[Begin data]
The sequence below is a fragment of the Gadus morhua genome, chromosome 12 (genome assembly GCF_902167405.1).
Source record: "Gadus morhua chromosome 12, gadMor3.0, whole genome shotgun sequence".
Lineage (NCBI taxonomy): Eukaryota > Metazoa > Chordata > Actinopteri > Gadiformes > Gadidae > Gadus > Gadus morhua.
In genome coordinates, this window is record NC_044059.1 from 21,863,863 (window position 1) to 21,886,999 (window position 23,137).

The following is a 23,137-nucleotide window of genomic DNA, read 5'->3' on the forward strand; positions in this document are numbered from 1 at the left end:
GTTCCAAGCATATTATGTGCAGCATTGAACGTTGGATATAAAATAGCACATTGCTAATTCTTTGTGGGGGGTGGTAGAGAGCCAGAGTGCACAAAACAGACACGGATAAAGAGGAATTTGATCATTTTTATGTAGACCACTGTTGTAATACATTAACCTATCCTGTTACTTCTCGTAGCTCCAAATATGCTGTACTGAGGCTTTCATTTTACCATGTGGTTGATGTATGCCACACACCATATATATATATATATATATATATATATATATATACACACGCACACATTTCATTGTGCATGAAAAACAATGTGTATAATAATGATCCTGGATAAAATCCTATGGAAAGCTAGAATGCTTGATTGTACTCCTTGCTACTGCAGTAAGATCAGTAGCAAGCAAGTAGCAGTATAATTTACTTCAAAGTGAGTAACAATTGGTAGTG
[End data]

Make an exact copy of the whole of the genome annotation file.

The sequence below is a fragment of the Gadus morhua genome, chromosome 12 (genome assembly GCF_902167405.1).
Source record: "Gadus morhua chromosome 12, gadMor3.0, whole genome shotgun sequence".
Lineage (NCBI taxonomy): Eukaryota > Metazoa > Chordata > Actinopteri > Gadiformes > Gadidae > Gadus > Gadus morhua.
In genome coordinates, this window is record NC_044059.1 from 21,863,863 (window position 1) to 21,886,999 (window position 23,137).

The following is a 23,137-nucleotide window of genomic DNA, read 5'->3' on the forward strand; positions in this document are numbered from 1 at the left end:
GTTCCAAGCATATTATGTGCAGCATTGAACGTTGGATATAAAATAGCACATTGCTAATTCTTTGTGGGGGGTGGTAGAGAGCCAGAGTGCACAAAACAGACACGGATAAAGAGGAATTTGATCATTTTTATGTAGACCACTGTTGTAATACATTAACCTATCCTGTTACTTCTCGTAGCTCCAAATATGCTGTACTGAGGCTTTCATTTTACCATGTGGTTGATGTATGCCACACACCATATATATATATATATATATATATATATATATATACACACGCACACATTTCATTGTGCATGAAAAACAATGTGTATAATAATGATCCTGGATAAAATCCTATGGAAAGCTAGAATGCTTGATTGTACTCCTTGCTACTGCAGTAAGATCAGTAGCAAGCAAGTAGCAGTATAATTTACTTCAAAGTGAGTAACAATTGGTAGTG